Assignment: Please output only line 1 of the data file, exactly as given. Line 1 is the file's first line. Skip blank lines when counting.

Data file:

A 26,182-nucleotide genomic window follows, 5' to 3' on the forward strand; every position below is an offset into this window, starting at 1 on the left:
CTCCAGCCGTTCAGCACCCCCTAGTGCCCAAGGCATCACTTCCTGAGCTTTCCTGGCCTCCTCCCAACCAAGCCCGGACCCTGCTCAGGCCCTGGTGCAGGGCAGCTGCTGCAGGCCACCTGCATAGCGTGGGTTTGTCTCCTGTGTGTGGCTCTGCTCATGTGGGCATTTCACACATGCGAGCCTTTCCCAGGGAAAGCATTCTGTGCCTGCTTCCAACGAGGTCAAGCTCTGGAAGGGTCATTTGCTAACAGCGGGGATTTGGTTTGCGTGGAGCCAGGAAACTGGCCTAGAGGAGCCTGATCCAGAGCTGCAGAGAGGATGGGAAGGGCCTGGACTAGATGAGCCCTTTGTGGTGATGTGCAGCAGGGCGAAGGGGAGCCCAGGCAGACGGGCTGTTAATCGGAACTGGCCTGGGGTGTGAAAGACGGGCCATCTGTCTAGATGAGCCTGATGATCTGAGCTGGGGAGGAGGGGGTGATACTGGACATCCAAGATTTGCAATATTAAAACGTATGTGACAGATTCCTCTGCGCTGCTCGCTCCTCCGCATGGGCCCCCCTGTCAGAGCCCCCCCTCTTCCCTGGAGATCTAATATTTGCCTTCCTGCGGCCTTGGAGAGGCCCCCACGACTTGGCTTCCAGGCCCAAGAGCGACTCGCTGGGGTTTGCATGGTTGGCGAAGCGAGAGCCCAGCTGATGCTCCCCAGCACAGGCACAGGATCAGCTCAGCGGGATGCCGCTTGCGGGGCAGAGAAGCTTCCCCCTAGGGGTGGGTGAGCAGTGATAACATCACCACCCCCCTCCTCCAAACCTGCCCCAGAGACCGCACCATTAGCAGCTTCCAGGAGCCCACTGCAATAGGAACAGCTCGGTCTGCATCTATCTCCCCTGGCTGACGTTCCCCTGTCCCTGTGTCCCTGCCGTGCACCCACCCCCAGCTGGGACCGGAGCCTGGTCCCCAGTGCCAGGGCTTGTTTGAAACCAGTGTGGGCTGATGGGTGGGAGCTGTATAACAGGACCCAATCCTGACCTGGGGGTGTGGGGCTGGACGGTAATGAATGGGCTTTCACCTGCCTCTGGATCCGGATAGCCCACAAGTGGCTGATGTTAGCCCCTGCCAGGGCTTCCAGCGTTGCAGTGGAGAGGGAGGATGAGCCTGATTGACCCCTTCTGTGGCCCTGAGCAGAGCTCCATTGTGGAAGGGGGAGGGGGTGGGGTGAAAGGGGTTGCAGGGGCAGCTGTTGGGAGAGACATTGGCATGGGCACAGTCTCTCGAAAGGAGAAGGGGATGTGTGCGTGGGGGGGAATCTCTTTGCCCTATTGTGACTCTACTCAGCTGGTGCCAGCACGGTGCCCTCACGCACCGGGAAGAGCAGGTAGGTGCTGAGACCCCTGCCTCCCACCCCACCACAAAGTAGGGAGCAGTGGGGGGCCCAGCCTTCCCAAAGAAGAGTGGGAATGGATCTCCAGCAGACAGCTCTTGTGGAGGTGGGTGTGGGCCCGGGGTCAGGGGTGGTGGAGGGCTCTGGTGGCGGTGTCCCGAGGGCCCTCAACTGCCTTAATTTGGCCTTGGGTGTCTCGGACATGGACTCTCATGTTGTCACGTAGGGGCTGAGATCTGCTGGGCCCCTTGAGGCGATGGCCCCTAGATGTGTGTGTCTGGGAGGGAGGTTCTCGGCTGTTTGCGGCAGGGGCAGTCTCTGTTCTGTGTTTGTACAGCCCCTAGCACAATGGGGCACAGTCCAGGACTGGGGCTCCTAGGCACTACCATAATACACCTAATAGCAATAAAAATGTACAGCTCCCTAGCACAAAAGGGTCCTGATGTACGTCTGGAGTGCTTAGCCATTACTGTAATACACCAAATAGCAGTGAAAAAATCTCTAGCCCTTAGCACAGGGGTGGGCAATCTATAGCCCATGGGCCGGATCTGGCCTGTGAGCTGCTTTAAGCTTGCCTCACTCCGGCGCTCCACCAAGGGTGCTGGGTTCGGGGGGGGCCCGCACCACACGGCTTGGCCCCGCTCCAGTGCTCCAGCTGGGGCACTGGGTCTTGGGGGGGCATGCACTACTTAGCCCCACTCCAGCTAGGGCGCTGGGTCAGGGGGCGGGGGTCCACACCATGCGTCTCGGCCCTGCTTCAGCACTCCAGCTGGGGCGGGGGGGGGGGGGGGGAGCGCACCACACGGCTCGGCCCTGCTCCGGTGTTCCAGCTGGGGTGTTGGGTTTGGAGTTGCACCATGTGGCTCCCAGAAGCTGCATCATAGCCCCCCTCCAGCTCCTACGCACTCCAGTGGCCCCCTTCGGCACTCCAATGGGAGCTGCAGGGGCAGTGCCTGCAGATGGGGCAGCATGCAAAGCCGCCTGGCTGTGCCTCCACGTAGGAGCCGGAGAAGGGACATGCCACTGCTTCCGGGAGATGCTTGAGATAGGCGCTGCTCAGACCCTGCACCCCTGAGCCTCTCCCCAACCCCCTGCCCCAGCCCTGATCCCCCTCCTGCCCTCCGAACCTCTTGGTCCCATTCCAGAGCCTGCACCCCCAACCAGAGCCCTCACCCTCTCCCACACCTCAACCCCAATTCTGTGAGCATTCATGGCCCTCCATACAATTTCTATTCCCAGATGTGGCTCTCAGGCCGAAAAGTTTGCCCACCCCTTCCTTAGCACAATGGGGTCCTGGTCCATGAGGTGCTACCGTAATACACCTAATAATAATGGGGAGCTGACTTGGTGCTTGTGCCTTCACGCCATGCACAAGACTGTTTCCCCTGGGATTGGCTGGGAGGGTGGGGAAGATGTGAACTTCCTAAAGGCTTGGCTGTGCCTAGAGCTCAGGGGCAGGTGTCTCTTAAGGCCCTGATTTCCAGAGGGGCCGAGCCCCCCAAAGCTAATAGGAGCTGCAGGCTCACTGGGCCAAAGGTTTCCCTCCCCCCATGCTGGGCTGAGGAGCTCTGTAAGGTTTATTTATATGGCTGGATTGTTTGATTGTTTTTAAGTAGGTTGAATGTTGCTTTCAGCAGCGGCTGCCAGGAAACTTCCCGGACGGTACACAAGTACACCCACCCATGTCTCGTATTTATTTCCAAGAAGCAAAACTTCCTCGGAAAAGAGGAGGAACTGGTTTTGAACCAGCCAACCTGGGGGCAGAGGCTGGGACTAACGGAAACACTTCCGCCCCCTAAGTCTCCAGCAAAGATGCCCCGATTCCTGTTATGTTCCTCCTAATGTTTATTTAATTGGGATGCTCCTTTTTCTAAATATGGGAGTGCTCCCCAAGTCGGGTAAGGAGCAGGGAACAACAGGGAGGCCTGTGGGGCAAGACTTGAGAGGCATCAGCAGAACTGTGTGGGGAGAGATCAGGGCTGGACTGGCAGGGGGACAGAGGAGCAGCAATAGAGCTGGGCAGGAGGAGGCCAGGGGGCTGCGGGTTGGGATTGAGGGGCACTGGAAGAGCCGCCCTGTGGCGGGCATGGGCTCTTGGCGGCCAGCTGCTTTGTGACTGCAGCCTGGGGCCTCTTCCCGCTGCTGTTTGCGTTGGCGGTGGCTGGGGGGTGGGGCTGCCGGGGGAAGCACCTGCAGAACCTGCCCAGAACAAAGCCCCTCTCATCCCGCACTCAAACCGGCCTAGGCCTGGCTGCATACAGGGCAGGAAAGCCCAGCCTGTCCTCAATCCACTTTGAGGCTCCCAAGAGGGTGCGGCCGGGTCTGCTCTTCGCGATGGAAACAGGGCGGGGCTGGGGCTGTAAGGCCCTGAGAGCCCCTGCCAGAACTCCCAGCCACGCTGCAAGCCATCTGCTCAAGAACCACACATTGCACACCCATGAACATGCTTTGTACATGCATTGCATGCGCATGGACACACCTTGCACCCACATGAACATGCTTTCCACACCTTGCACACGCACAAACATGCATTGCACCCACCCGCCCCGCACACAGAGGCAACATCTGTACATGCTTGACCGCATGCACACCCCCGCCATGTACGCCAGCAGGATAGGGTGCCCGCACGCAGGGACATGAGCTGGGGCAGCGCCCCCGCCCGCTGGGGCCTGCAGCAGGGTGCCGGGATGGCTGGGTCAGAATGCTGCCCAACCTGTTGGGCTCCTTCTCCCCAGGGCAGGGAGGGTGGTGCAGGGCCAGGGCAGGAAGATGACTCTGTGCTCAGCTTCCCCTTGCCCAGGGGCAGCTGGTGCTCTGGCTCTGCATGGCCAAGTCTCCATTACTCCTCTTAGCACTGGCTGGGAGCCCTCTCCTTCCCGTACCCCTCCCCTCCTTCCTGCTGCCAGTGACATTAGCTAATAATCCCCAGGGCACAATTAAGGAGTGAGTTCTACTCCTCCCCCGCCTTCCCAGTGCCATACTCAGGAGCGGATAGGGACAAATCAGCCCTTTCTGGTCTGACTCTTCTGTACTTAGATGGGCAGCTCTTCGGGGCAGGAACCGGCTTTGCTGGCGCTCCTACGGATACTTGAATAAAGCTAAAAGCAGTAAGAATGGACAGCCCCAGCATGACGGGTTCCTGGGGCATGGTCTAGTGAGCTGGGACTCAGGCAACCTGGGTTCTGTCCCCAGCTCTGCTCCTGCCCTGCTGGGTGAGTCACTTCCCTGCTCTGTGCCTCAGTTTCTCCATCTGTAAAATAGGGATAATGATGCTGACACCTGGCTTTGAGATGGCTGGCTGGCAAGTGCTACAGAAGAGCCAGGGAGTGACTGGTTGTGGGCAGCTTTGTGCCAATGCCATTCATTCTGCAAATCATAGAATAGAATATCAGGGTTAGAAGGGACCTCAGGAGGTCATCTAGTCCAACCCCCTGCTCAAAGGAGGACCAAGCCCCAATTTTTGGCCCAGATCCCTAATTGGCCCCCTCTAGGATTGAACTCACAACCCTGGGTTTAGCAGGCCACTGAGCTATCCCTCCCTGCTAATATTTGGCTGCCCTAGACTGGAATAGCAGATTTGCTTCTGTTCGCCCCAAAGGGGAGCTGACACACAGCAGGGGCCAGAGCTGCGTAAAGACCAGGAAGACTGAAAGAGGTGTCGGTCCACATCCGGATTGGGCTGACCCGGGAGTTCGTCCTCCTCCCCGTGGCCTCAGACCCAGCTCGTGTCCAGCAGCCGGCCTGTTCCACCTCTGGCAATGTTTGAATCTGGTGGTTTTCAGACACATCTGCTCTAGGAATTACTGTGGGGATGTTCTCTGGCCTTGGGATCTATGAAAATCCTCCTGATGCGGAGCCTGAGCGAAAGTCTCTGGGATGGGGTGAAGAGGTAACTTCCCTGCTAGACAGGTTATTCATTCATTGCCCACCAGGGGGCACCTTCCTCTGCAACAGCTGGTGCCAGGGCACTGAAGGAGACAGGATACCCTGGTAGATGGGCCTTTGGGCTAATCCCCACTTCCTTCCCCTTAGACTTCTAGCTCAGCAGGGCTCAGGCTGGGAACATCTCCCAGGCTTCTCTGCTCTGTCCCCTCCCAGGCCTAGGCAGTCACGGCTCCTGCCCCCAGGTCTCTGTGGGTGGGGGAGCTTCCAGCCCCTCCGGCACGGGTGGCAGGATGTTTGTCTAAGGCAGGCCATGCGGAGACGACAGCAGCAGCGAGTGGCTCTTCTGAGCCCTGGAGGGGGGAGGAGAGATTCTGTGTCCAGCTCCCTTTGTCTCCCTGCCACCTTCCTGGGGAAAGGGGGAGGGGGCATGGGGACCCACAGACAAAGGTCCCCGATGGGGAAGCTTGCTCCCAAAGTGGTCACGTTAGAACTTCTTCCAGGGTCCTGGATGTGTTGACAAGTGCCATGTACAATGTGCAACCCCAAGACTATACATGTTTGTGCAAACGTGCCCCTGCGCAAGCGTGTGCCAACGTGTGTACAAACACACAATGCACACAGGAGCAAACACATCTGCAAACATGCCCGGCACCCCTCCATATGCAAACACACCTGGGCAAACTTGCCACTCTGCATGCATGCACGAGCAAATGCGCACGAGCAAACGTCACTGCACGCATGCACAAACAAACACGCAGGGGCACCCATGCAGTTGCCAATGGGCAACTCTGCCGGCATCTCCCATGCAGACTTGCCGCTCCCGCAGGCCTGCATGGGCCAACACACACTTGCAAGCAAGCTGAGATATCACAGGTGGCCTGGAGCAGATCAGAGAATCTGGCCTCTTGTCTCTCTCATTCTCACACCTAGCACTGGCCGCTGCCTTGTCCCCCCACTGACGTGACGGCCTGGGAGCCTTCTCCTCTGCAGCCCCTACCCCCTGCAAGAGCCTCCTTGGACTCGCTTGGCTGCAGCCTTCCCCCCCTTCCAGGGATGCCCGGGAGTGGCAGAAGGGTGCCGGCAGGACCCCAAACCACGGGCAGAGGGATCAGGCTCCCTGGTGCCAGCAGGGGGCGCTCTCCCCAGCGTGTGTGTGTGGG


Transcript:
A 26,182-nucleotide genomic window follows, 5' to 3' on the forward strand; every position below is an offset into this window, starting at 1 on the left: